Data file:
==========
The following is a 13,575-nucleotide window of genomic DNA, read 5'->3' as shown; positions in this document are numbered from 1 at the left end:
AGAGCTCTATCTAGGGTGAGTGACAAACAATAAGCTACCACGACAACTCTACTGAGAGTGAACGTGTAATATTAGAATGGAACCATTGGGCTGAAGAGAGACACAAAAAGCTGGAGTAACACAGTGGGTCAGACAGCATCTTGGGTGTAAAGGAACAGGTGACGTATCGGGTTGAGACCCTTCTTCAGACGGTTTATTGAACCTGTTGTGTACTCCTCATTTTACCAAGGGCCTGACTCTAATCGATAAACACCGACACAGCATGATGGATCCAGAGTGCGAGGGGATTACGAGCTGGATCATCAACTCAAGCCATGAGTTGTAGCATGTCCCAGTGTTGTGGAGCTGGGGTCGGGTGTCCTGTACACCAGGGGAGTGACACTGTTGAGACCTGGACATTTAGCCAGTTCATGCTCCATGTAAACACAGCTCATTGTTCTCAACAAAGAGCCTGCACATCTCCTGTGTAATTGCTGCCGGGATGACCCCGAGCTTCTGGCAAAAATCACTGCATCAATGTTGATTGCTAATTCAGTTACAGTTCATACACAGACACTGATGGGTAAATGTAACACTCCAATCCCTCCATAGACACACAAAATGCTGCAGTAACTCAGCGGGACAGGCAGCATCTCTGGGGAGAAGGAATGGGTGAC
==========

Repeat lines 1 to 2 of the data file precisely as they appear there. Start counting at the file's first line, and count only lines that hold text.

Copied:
The following is a 13,575-nucleotide window of genomic DNA, read 5'->3' as shown; positions in this document are numbered from 1 at the left end:
AGAGCTCTATCTAGGGTGAGTGACAAACAATAAGCTACCACGACAACTCTACTGAGAGTGAACGTGTAATATTAGAATGGAACCATTGGGCTGAAGAGAGACACAAAAAGCTGGAGTAACACAGTGGGTCAGACAGCATCTTGGGTGTAAAGGAACAGGTGACGTATCGGGTTGAGACCCTTCTTCAGACGGTTTATTGAACCTGTTGTGTACTCCTCATTTTACCAAGGGCCTGACTCTAATCGATAAACACCGACACAGCATGATGGATCCAGAGTGCGAGGGGATTACGAGCTGGATCATCAACTCAAGCCATGAGTTGTAGCATGTCCCAGTGTTGTGGAGCTGGGGTCGGGTGTCCTGTACACCAGGGGAGTGACACTGTTGAGACCTGGACATTTAGCCAGTTCATGCTCCATGTAAACACAGCTCATTGTTCTCAACAAAGAGCCTGCACATCTCCTGTGTAATTGCTGCCGGGATGACCCCGAGCTTCTGGCAAAAATCACTGCATCAATGTTGATTGCTAATTCAGTTACAGTTCATACACAGACACTGATGGGTAAATGTAACACTCCAATCCCTCCATAGACACACAAAATGCTGCAGTAACTCAGCGGGACAGGCAGCATCTCTGGGGAGAAGGAATGGGTGAC